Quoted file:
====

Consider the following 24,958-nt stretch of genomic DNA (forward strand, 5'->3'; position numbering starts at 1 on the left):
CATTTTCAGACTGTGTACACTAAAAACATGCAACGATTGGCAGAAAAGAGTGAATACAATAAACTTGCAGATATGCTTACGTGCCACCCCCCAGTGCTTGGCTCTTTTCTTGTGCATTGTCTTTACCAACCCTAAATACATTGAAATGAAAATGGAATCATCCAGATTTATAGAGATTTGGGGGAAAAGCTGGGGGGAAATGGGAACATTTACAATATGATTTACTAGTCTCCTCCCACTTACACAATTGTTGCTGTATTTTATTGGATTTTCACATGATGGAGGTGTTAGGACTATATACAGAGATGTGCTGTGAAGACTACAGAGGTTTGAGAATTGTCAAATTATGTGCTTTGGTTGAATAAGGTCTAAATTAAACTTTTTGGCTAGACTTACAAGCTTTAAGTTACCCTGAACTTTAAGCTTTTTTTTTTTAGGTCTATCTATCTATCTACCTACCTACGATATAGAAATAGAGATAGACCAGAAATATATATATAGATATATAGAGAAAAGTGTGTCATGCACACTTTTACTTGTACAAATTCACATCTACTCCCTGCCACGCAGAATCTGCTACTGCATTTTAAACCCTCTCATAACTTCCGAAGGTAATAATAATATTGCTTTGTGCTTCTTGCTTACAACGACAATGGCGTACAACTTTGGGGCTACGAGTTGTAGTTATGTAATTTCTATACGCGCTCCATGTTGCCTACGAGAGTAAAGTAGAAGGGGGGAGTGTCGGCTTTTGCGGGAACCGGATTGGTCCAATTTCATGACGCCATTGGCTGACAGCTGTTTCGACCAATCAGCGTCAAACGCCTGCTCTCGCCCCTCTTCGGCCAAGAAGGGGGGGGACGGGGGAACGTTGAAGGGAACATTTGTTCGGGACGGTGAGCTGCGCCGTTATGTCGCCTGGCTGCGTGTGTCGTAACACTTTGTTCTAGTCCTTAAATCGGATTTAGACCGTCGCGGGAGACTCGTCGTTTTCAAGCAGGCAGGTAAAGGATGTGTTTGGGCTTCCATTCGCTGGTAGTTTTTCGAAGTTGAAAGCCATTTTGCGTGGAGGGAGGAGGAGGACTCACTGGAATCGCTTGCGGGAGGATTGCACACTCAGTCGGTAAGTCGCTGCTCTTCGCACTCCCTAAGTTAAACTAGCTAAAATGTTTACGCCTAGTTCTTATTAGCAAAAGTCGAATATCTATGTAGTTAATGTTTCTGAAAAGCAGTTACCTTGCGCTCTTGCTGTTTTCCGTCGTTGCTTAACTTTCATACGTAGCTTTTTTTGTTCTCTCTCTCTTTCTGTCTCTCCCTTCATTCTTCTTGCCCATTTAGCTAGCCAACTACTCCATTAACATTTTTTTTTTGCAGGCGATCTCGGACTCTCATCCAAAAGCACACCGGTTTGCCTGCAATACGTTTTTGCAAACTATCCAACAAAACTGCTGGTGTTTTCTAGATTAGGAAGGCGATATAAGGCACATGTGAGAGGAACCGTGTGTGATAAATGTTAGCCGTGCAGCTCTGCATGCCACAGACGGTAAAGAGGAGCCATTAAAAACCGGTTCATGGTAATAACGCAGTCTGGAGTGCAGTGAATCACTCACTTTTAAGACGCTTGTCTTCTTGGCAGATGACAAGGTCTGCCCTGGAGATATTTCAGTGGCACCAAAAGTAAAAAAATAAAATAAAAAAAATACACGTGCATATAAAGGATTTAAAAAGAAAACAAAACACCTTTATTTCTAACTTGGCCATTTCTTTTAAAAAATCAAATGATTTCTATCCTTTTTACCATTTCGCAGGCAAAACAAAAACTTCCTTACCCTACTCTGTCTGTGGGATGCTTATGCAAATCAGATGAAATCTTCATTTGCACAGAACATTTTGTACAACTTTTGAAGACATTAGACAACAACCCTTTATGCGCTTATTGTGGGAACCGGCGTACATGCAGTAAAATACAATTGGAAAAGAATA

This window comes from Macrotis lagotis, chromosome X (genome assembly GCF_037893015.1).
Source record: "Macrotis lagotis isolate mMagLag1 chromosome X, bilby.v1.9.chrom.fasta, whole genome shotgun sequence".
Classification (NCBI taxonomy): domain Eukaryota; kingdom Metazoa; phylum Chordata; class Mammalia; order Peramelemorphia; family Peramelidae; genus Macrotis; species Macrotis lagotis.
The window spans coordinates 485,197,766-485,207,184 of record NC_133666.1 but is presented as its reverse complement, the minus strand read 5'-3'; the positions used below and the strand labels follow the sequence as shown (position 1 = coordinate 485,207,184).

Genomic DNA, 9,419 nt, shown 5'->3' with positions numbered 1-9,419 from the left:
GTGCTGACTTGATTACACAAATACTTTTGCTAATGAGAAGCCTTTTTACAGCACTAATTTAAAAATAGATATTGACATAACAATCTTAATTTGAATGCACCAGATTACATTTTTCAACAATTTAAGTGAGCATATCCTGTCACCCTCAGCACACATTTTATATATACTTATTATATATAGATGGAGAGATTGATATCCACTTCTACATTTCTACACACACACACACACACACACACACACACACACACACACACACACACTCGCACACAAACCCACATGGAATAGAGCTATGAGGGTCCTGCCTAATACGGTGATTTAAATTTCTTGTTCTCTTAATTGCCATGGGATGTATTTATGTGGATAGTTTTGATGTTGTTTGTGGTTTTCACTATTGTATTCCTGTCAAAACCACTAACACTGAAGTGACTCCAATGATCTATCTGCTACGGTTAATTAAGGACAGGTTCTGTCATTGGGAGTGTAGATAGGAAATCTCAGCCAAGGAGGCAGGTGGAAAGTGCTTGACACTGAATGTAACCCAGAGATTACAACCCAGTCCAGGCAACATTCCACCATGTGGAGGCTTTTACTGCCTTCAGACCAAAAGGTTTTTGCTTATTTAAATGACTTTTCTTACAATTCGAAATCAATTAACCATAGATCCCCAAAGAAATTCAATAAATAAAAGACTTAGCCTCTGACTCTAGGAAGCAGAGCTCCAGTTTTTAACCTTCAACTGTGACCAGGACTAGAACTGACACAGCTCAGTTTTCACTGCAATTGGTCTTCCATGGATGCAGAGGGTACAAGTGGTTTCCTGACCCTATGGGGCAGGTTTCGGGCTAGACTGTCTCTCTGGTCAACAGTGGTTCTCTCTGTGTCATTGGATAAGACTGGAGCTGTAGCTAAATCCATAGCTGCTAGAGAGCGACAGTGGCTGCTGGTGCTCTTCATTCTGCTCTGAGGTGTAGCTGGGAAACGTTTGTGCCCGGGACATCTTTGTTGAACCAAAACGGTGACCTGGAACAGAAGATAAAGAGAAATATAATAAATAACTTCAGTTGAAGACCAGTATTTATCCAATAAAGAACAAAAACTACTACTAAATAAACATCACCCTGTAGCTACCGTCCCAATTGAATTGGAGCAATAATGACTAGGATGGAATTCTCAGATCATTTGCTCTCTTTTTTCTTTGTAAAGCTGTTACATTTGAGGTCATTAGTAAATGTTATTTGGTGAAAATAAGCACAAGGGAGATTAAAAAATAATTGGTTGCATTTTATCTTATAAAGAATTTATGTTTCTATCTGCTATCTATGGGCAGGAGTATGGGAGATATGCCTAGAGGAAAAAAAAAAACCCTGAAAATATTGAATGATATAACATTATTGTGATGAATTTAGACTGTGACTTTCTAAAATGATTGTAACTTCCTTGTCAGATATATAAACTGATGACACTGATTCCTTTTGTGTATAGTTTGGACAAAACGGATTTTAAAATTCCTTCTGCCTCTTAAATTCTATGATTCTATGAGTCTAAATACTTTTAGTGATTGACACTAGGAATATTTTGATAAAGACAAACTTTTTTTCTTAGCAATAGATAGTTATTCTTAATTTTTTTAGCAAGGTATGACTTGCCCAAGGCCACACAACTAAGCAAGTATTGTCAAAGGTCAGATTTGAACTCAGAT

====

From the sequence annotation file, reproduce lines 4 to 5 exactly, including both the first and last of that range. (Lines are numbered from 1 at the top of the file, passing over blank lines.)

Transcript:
Source record: "Macrotis lagotis isolate mMagLag1 chromosome X, bilby.v1.9.chrom.fasta, whole genome shotgun sequence".
Classification (NCBI taxonomy): domain Eukaryota; kingdom Metazoa; phylum Chordata; class Mammalia; order Peramelemorphia; family Peramelidae; genus Macrotis; species Macrotis lagotis.